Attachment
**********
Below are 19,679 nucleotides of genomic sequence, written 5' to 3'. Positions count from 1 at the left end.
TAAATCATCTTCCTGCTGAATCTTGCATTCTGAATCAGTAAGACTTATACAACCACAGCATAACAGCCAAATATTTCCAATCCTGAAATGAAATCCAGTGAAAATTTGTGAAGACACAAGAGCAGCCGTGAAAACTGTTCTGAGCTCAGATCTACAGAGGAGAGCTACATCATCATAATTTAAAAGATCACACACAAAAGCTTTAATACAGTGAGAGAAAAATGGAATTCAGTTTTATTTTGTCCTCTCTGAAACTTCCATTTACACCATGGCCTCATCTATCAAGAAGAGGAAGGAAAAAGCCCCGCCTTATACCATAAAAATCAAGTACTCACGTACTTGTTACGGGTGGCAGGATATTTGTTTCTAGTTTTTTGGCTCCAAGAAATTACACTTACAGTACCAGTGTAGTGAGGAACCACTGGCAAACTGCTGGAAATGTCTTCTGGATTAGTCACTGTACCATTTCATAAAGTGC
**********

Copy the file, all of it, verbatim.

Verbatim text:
Below are 19,679 nucleotides of genomic sequence, written 5' to 3'. Positions count from 1 at the left end.
TAAATCATCTTCCTGCTGAATCTTGCATTCTGAATCAGTAAGACTTATACAACCACAGCATAACAGCCAAATATTTCCAATCCTGAAATGAAATCCAGTGAAAATTTGTGAAGACACAAGAGCAGCCGTGAAAACTGTTCTGAGCTCAGATCTACAGAGGAGAGCTACATCATCATAATTTAAAAGATCACACACAAAAGCTTTAATACAGTGAGAGAAAAATGGAATTCAGTTTTATTTTGTCCTCTCTGAAACTTCCATTTACACCATGGCCTCATCTATCAAGAAGAGGAAGGAAAAAGCCCCGCCTTATACCATAAAAATCAAGTACTCACGTACTTGTTACGGGTGGCAGGATATTTGTTTCTAGTTTTTTGGCTCCAAGAAATTACACTTACAGTACCAGTGTAGTGAGGAACCACTGGCAAACTGCTGGAAATGTCTTCTGGATTAGTCACTGTACCATTTCATAAAGTGC